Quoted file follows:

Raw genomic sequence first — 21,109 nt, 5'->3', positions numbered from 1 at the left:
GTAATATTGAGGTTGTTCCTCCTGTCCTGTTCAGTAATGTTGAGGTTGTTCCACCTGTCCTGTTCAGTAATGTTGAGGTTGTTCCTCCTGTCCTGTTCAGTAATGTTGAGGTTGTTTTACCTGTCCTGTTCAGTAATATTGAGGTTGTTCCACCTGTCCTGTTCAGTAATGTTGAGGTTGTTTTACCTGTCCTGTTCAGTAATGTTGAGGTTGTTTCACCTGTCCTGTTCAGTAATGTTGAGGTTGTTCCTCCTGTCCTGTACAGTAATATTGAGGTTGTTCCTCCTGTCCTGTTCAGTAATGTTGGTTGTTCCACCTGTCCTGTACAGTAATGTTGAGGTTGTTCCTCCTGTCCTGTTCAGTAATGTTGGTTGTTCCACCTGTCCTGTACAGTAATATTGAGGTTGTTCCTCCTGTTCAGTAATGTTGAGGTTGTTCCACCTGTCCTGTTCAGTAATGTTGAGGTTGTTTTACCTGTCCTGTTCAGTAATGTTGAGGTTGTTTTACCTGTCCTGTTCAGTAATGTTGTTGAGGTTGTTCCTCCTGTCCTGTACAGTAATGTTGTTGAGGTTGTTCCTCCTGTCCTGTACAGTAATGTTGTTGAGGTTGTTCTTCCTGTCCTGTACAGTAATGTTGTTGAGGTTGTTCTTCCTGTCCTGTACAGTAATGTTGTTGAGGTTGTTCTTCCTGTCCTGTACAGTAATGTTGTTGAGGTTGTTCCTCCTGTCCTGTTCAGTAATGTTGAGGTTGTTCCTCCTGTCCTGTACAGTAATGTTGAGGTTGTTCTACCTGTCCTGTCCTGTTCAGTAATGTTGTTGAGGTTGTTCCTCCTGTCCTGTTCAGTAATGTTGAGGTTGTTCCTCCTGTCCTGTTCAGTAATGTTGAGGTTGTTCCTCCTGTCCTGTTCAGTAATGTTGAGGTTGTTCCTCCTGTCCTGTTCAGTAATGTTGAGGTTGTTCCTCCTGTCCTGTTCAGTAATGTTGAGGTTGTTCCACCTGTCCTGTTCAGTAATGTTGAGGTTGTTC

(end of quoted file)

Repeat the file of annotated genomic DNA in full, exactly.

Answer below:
Raw genomic sequence first — 21,109 nt, 5'->3', positions numbered from 1 at the left:
GTAATATTGAGGTTGTTCCTCCTGTCCTGTTCAGTAATGTTGAGGTTGTTCCACCTGTCCTGTTCAGTAATGTTGAGGTTGTTCCTCCTGTCCTGTTCAGTAATGTTGAGGTTGTTTTACCTGTCCTGTTCAGTAATATTGAGGTTGTTCCACCTGTCCTGTTCAGTAATGTTGAGGTTGTTTTACCTGTCCTGTTCAGTAATGTTGAGGTTGTTTCACCTGTCCTGTTCAGTAATGTTGAGGTTGTTCCTCCTGTCCTGTACAGTAATATTGAGGTTGTTCCTCCTGTCCTGTTCAGTAATGTTGGTTGTTCCACCTGTCCTGTACAGTAATGTTGAGGTTGTTCCTCCTGTCCTGTTCAGTAATGTTGGTTGTTCCACCTGTCCTGTACAGTAATATTGAGGTTGTTCCTCCTGTTCAGTAATGTTGAGGTTGTTCCACCTGTCCTGTTCAGTAATGTTGAGGTTGTTTTACCTGTCCTGTTCAGTAATGTTGAGGTTGTTTTACCTGTCCTGTTCAGTAATGTTGTTGAGGTTGTTCCTCCTGTCCTGTACAGTAATGTTGTTGAGGTTGTTCCTCCTGTCCTGTACAGTAATGTTGTTGAGGTTGTTCTTCCTGTCCTGTACAGTAATGTTGTTGAGGTTGTTCTTCCTGTCCTGTACAGTAATGTTGTTGAGGTTGTTCTTCCTGTCCTGTACAGTAATGTTGTTGAGGTTGTTCCTCCTGTCCTGTTCAGTAATGTTGAGGTTGTTCCTCCTGTCCTGTACAGTAATGTTGAGGTTGTTCTACCTGTCCTGTCCTGTTCAGTAATGTTGTTGAGGTTGTTCCTCCTGTCCTGTTCAGTAATGTTGAGGTTGTTCCTCCTGTCCTGTTCAGTAATGTTGAGGTTGTTCCTCCTGTCCTGTTCAGTAATGTTGAGGTTGTTCCTCCTGTCCTGTTCAGTAATGTTGAGGTTGTTCCTCCTGTCCTGTTCAGTAATGTTGAGGTTGTTCCACCTGTCCTGTTCAGTAATGTTGAGGTTGTTC